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A $100 billion tech company you’ve never heard of just listed in Europe
* Prosus, a spinoff of South African consumer internet group Naspers valued at $100 billion, listed on the Amsterdam Euronext exchange Wednesday.
* The group’s best-known investment is a 31% stake in Chinese tech giant Tencent.
* The addition of Prosus to the Amsterdam exchange shakes up Europe’s tech landscape, with the company instantly becoming the continent’s second-biggest tech company.

Elizabeth Schulze
PUBLISHED 11 September 2019

Europe has lamented its lack of big internet technology companies capable of competing with U.S. and Chinese giants like Google, Facebook, Alibaba and Tencent.

Overnight, the continent’s fortunes changed in the form of a $100 billion consumer internet company that listed publicly Wednesday in Amsterdam.

The company is called Prosus, and it’s a spinoff of South African consumer internet conglomerate Naspers. Prosus said its market capitalization on its first day of trading is roughly $100 billion, making it one of the 10 biggest consumer internet groups in the world.

“The listing of Prosus is an exciting step forwards for the group, giving global technology investors direct access to our unique and attractive portfolio of international consumer internet businesses,” Naspers and Prosus Group CEO Bob van Dijk said in a press release Wednesday.

Prosus is not a consumer internet business itself, meaning it doesn’t offer digital services under its own brand like Facebook or Alibaba, for example. Instead, it invests in a portfolio of global internet firms in sectors ranging from payments and fintech (financial technology) to food delivery.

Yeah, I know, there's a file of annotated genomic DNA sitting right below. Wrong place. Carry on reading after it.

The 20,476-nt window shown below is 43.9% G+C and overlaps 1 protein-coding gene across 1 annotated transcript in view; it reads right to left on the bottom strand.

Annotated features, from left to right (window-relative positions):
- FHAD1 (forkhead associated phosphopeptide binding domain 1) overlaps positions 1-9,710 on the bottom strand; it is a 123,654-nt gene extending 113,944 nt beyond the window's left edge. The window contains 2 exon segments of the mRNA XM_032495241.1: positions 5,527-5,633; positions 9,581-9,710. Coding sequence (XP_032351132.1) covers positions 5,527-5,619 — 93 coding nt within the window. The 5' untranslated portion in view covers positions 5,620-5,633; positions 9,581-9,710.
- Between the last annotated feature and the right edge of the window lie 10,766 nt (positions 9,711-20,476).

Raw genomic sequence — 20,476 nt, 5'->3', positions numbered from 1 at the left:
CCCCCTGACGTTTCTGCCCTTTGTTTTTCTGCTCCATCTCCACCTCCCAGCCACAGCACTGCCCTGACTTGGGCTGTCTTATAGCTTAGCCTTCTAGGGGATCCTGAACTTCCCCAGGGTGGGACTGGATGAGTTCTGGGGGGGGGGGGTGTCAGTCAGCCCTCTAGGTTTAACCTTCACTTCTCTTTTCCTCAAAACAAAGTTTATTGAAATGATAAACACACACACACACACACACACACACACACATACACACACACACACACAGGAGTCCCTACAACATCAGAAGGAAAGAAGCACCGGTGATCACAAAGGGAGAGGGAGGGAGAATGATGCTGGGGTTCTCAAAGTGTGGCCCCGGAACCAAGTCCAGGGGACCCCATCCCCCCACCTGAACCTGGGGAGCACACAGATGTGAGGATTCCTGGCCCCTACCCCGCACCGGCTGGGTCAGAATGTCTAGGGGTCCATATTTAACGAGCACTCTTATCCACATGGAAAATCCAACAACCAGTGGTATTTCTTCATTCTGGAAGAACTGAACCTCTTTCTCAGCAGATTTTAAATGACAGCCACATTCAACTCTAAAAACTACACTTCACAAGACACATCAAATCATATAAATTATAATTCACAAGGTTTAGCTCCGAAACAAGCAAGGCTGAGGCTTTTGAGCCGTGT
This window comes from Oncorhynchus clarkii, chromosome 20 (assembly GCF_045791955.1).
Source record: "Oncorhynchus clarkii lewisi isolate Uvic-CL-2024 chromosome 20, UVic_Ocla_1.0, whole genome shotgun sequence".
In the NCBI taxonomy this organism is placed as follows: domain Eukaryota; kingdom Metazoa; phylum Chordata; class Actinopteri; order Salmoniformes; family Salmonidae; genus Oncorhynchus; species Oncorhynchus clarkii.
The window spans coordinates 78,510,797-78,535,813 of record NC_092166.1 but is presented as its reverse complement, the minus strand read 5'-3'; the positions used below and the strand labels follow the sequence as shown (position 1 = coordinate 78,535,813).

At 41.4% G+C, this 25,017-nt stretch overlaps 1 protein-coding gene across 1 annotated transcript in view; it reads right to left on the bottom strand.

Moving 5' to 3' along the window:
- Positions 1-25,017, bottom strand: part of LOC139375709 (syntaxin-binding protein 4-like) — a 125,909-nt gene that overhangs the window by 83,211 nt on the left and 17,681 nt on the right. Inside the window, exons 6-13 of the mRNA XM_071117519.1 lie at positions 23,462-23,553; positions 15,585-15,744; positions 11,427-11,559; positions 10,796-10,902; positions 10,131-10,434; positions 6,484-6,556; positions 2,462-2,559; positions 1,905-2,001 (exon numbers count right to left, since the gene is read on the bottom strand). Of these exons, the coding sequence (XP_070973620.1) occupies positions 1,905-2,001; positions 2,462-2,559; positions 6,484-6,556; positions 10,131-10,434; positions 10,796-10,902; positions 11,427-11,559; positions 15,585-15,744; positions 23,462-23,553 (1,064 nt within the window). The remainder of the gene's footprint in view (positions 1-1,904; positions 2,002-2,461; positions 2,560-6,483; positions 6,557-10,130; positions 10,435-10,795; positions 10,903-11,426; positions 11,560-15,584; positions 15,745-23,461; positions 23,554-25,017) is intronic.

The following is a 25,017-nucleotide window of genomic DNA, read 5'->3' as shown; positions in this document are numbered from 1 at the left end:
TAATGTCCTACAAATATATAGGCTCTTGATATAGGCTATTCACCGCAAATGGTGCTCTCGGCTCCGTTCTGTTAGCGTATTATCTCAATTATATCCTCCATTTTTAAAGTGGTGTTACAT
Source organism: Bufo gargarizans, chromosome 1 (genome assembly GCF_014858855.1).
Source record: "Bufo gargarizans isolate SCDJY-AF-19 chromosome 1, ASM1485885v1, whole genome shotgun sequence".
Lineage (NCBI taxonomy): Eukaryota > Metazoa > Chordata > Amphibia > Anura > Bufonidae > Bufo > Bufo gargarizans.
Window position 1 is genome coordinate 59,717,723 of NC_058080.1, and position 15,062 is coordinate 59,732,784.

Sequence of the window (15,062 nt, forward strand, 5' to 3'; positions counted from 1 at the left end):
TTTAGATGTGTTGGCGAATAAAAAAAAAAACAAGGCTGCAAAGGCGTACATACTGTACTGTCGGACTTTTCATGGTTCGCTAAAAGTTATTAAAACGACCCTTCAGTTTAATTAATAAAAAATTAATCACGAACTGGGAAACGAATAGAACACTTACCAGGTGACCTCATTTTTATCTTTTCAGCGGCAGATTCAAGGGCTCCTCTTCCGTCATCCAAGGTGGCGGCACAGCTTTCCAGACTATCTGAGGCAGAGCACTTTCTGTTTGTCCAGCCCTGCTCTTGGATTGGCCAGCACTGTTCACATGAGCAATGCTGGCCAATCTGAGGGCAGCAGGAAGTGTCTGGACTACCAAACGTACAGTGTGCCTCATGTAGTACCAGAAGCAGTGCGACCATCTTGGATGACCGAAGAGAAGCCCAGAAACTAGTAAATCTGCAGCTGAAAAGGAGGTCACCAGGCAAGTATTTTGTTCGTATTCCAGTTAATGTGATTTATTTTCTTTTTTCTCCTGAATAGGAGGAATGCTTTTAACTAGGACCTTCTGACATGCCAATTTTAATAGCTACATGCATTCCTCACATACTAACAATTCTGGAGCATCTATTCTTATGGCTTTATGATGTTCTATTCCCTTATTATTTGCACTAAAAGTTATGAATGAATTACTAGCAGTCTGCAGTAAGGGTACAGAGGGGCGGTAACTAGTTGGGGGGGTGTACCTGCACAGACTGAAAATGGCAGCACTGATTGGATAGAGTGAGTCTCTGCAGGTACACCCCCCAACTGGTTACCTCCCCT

The group’s best-known investment is a 31% stake in Chinese tech giant Tencent, a gaming titan and owner of the hugely popular messaging app WeChat. Naspers made a $32 million investment in Tencent in 2001, a bet now worth $130 billion.

Under the new structure, Prosus will hold Nasper’s Tencent stake, as well as positions in other firms like Russian social media company Group and German food delivery service Delivery Hero. Naspers will remain a majority owner of the new company.

Europe playing catch-up

The addition of Prosus to the Amsterdam exchange shakes up Europe’s tech landscape, with the company instantly becoming one of the biggest tech entities in the region. According to data compiled by Reuters, it is only outmatched in size by German software firm SAP, which is valued at roughly $135 billion.

Europe has lagged behind the U.S. and China as a home for big tech companies. Of the 20 biggest internet companies by value in 2018, none were headquartered in Europe, according to data from the World Economic Forum. Last month, reports emerged that the EU had drafted a plan for a sovereign wealth fund to invest in “high-potential European companies” that could compete with U.S. and Chinese big tech firms.

“Naspers believes that the choice of Euronext Amsterdam is, and will be, beneficial to the company as Euronext markets are some of the largest, most integrated and proven capital markets in Europe,” the company said in its prospectus.

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Specuvestor: Asset - Business - Structure.
Hi All

Our take on Prosus.

Thank you.

Prosus/Naspers was an early investor in Tencent. Would they not face a very substantial tax bill should they decide to monetize their holdings?

IMO, the conglomerate discount is not as good as it looks at first glance.
We do not think that Prosus will monetise Tencent. That will always form the the core of their investment portfolio, and thus the conglomerate discount will always be present in Prosus as long as they are an investment holding company. What will most likely happen is that Nasper continue to sell shares in Prosus to do share buyback of their own share. This will increase the free float on Prosus and result in a larger weighting on the Stoxx 50 allowing Nasper to sell more Prosus share without depressing the share price. We believe that is Nasper ultimate aim.

What we are highlighting in the article is that there is multiple ways for Prosus to monetise their investment in the 1. Classified 2. Fintech and 3. Food Delivery Segment. The ability to monetise these assets through either a sale process, IPO or M&A would help crystallise their investment into cash or listed shares.

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